The Preludes and Beyond
Chapter 6. Reconsidering the C-minor Prelude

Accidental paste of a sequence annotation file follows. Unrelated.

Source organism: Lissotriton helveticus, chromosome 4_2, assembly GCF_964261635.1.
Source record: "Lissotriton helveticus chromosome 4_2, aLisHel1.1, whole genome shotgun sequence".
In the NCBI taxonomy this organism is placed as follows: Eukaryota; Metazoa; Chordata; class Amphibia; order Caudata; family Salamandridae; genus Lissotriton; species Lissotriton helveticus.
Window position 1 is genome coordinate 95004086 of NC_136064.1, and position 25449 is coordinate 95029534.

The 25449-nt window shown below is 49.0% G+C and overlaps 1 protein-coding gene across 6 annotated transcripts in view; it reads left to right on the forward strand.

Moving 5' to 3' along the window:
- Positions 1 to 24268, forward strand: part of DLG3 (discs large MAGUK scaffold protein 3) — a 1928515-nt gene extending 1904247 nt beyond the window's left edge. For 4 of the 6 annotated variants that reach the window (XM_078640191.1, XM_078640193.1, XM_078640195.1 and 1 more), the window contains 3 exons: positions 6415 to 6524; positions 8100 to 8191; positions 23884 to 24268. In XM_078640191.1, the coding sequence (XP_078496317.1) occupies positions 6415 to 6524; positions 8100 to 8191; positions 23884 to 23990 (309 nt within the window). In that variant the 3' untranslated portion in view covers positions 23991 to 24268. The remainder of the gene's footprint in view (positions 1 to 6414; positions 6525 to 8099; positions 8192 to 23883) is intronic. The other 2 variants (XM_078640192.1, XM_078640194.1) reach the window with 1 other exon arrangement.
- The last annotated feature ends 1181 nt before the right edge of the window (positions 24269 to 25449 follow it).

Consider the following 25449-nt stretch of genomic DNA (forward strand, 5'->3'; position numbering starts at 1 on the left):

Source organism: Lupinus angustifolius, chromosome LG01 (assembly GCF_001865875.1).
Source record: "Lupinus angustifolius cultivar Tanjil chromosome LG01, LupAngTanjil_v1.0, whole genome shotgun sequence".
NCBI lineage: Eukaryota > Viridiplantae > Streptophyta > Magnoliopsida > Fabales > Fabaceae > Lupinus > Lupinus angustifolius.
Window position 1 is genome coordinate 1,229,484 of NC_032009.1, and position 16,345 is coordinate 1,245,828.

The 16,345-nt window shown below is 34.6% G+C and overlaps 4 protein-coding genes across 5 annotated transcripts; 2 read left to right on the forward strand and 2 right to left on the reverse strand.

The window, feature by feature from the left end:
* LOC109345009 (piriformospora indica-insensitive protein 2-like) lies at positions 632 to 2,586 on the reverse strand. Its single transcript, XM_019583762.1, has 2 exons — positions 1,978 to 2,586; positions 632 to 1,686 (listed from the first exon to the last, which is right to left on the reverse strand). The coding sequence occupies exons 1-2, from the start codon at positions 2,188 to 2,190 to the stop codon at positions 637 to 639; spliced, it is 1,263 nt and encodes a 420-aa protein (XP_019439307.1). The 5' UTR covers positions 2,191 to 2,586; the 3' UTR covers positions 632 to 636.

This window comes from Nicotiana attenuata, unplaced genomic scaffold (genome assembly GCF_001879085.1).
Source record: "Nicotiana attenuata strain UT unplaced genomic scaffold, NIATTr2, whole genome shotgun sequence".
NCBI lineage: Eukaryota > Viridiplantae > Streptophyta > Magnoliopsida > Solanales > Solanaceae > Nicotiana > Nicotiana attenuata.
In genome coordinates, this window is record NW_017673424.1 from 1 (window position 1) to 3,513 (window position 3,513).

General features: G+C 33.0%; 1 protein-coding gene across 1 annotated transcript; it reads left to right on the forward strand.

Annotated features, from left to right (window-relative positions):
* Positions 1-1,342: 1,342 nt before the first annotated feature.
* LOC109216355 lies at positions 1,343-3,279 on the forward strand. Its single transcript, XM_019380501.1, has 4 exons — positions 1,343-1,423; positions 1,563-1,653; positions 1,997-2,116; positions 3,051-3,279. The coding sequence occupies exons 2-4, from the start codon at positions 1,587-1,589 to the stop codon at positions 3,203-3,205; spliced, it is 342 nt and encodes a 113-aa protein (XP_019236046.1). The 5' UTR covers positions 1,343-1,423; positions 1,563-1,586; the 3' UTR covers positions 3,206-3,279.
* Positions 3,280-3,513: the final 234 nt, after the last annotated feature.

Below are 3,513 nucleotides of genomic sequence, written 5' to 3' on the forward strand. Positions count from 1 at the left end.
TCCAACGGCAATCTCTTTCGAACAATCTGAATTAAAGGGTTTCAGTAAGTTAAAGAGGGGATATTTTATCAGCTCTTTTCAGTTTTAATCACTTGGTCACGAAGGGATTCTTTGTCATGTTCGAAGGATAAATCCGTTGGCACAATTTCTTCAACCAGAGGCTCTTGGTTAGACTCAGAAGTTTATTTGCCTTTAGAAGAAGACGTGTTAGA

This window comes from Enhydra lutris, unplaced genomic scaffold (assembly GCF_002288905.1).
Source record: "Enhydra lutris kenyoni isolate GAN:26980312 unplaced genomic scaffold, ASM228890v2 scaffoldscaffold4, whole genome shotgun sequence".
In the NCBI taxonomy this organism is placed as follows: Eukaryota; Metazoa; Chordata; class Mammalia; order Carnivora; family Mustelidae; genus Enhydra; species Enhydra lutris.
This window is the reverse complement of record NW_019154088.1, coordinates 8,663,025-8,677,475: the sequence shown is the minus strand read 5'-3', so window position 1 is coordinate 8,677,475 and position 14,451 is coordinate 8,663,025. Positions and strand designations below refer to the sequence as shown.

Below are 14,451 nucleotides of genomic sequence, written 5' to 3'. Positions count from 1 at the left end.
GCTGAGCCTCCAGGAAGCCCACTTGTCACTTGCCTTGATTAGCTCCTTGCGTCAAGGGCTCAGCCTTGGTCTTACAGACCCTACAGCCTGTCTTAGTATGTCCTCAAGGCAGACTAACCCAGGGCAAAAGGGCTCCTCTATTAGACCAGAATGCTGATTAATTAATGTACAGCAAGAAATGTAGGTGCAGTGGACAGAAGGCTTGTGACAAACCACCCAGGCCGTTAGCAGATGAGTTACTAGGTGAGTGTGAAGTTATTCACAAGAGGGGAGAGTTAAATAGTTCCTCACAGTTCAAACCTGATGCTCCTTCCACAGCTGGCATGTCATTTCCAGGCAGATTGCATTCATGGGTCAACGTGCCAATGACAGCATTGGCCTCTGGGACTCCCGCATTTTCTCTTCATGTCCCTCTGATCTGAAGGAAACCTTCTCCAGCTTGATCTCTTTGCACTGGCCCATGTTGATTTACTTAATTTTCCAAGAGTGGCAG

Chapter 6 Reconsidering the C-minor Prelude “Every valid interpretation thus represents, not an approximation of some ideal, but a choice: which of the relationships implicit in the piece are to be emphasized, to be made explicit?” (Edward T. Cone) Ever since I first read Edward T. Cone’s classic little book on musical interpretation, the brevity of his remarks on Chopin’s C-minor Prelude Op. 28, No. 20 has remained a challenge: there is much more to be said about this thirteen-bar piece and its interpretation.1 Cone’s approach to interpretation has very much come to be my own2 - the ability to distinguish and then convey various options inherent in a musical text is at the core of interpretation - and in what follows I will apply some analytic methods that may be useful when preparing a performance of this piece.3 I will in turn consider matters of motivic content, harmony and rhythm, melodic implications, and tonal reduction. Finally, pursuing the far-reaching effects of certain findings, aspects of form will be discussed.4 1 Edward T. Cone, Musical Form and Musical Performance, New York, 1968; his discussion of the C-minor Prelude (pp. 34-35) serves as an illustration to the citation chosen to begin the present essay. 2 For a more comprehensive discussion of some basic issues of interpretation, cf. Bengt Edlund, "Sonate, que te fais-je? Towards a Theory of Interpretation”, The Journal o f Aesthetic Education, 31(1997), 23-40 3 For further similar accounts, cf. Bengt Edlund, “Prelude to the Art of Continuation...
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